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8 Jun 2005

news around the world 08-jun-05

Gay activists in Taipei have decried a court decision which found a gay bookstore owner guilty for selling "indecent" magazines. Meanwhile in Rome, Pope Benedict XVI has made his first public statement on same-sex marriage since his election - calling them "pseudo-matrimonies."

Taiwan activists blast gay bookstore verdict
Gay activists in Taipei have decried a court verdict against the owner of a Taipei bookstore who was found guilty on May 31 by the Keelung District Court for selling "indecent" magazines and faces 50 days in prison.

Lai Jeng-jer (above), the owner of Gin Gin's Bookstore in Taipei.
Lai Jeng-jer, the owner of Gin Gin's Bookstore in Taipei which specialises in gay and lesbian literature and DVDs, was charged in 2003 after customs officials confiscated more than 200 magazines imported by the bookstore. Later the same year, the Keelung District prosecutors went to the bookstore and seized more than 500 magazines, including some that are legally published in Hong Kong as well as His, a local publication.

At a press conference earlier last week, Lai said that he would appeal the verdict and continue to fight for justice.

"Judging from the attitude of Keelung customs officers, prosecutors and the judge during these two years, I am not surprised at the verdict," Lai said. "We [the gay community] believe that there is nothing wrong with the publications."

Gay activists and academics have denounced the verdict calling it a setback for the rights of Taiwan's homosexual community and accused the court of violating the basic human rights of homosexuals.

When asked by a judge on why gay men read the magazines sold at the store, Lai replied: "Just like heterosexual men read Playboy and watch porno films, homosexual men have sexual desires and deserve the same right to read pornography."

Josephine Ho, an advisor to the Gender Sexuality Rights Association and dean of National Central University's English Department, condemned the verdict for denying gay people their basic human rights.

"The verdict suggests that any sexual desire that come from the gay community is a sin. It is not only a denial of gays' human rights, but also a punishment of the empowerment of sexual desires and freedom to read, which is a serious loss to all of us, either heterosexual or homosexual," Ho said.

Chu Wei-cheng, a National Taiwan University English professor, said that Lai's sentence is intended as symbolic punishment to warn the gay community not to violate social norms. "Reading pornography is a common experience shared by homosexuals and heterosexuals," Chu said. "There is no reason to punish only homosexuals for reading or even just thinking about sex. I think we should abolish this ridiculous law."

Chu was referring to Article 235 of the Criminal Code, which Lai was found guilty of violating, and which states, "A person who distributes, sells, publicly displays, or by other means shows to another person indecent writing, drawing, or other [work] shall be punished."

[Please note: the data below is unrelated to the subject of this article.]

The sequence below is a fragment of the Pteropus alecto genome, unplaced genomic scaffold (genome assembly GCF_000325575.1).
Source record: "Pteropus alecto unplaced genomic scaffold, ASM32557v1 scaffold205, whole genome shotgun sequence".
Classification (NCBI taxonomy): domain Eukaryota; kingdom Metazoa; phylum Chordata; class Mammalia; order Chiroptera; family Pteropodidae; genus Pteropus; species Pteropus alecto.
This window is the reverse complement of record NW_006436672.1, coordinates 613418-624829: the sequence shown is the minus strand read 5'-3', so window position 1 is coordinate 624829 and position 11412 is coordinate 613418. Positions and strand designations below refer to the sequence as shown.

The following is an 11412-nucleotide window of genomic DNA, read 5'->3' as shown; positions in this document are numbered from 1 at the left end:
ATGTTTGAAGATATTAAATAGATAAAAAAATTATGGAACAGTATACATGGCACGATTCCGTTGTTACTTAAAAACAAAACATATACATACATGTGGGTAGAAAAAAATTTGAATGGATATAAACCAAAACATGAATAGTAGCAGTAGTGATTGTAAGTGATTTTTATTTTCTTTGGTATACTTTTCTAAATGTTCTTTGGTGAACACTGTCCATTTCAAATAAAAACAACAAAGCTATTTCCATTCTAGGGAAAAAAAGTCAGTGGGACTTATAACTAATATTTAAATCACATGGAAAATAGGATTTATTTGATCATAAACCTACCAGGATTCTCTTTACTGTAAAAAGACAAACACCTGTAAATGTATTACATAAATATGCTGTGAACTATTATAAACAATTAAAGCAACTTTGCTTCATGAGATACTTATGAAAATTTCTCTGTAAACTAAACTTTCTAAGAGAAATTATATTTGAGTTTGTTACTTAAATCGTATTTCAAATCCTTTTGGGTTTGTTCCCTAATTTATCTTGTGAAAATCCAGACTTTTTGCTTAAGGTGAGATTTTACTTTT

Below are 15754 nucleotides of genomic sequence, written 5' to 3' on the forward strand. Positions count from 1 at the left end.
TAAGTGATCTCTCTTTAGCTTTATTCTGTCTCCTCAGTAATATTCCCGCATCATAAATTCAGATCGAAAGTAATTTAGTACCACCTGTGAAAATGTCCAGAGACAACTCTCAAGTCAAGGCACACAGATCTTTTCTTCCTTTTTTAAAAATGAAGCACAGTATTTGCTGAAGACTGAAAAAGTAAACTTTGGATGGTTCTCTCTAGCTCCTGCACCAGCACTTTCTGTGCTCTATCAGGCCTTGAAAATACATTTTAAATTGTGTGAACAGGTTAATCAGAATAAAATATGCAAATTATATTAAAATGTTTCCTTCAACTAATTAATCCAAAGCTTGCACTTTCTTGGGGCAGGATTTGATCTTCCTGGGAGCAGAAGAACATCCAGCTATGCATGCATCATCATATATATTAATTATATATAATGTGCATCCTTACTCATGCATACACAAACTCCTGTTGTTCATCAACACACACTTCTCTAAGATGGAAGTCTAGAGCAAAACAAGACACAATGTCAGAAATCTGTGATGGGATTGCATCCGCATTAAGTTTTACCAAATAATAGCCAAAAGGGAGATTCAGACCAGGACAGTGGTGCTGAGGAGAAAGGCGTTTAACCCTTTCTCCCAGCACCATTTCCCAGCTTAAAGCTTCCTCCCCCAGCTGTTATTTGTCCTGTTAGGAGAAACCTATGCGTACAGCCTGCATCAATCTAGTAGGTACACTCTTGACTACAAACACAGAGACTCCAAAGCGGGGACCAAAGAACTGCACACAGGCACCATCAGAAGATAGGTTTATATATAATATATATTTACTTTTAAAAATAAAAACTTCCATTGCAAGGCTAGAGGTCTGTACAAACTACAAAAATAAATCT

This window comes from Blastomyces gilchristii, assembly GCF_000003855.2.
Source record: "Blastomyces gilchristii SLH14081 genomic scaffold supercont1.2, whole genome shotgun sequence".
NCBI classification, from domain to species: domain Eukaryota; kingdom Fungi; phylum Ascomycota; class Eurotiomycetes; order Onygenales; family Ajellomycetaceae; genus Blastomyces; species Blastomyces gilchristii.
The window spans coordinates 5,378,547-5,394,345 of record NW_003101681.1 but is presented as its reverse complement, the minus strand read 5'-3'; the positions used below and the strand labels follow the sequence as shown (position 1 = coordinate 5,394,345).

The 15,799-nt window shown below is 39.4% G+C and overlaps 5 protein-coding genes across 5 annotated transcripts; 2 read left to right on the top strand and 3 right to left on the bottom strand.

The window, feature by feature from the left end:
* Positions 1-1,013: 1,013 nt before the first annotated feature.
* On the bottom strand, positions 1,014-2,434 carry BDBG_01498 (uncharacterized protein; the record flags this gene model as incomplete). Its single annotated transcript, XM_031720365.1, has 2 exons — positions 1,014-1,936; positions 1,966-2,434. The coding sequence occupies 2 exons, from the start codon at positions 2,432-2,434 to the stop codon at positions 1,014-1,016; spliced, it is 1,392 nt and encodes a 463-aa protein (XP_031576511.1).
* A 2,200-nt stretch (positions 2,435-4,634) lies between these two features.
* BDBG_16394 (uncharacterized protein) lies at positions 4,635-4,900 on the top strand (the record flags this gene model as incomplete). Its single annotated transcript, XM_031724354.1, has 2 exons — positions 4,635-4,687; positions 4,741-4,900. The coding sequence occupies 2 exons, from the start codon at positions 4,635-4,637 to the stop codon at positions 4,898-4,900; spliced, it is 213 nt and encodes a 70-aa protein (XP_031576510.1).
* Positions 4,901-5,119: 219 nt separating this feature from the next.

Lai said that he would appeal the verdict. The bookstore which opened in 1999 is expected to remain open.

Activists criticise Pope for denouncing same-sex unions
Pope Benedict XVI has made his first public statement on same-sex marriage since his election - condemning same-sex marriage, abortion and genetic engineering. His wide-ranging speech at a religious convention in Rome comes just days before Italians will be asked to vote on Sunday on whether to jettison articles of a law which give embryos the same rights as born children, limit access to fertility treatment to "stable heterosexual couples," restrict to three the number of eggs that can be harvested and fertilised at any one time, and end the ban on embryo research.

"Today's various forms of dissolution of marriage, free unions, trial marriages as well as the pseudo-matrimonies between people of the same sex are instead expressions of anarchic freedom which falsely tries to pass itself off as the true liberation of man," he said at the St. John's Cathedral on Monday evening.

His comments drew strong criticism from gay activists in Italy, Germany and the US on Tuesday as recently elected 78-year-old head of the Roman Catholic Church condemned same-sex unions as fake and a threat to the future of the family.

In Berlin, the German Association of Gay and Lesbians said the pontiff had shown a lack of respect bordering on "hatred" towards homosexuals while in Rome, Franco Grillini, a left-wing lawmaker and leading gay activist, said he had been "strongly disappointed" by the pope's "violent lecturing."

"The Catholic Church should preach universal love. Instead, we see it entrenched in a fortress intent on defending an idea of family, sexuality and relationships between people that is made up of sadness and prohibition," Grillini said in a statement.

Joe Solmonese, President of Human Rights Campaign, the largest gay rights group in the US, said: "It is unfortunate that the Pope would choose so early in his pontificate to sweepingly condemn so many faithful Catholics.

"There is a long Biblical tradition of showing love and compassion for all. It is from that tradition that so many fair-minded Catholics want to see their Pope speaking. It's sad that he's choosing to ignore that tradition and to divide his followers.

"No one in the fight for marriage equality is asking any church to perform or recognise these marriages. What we're asking for are equal rights and responsibilities under the law," Solomnese said.

German-born Joseph Ratzinger had already expressed strongly conservative views on homosexuality with a 2003 document he wrote while he was still a cardinal heading the Church's Congregation for the Doctrine of the Faith, the Vatican's doctrinal watchdog.


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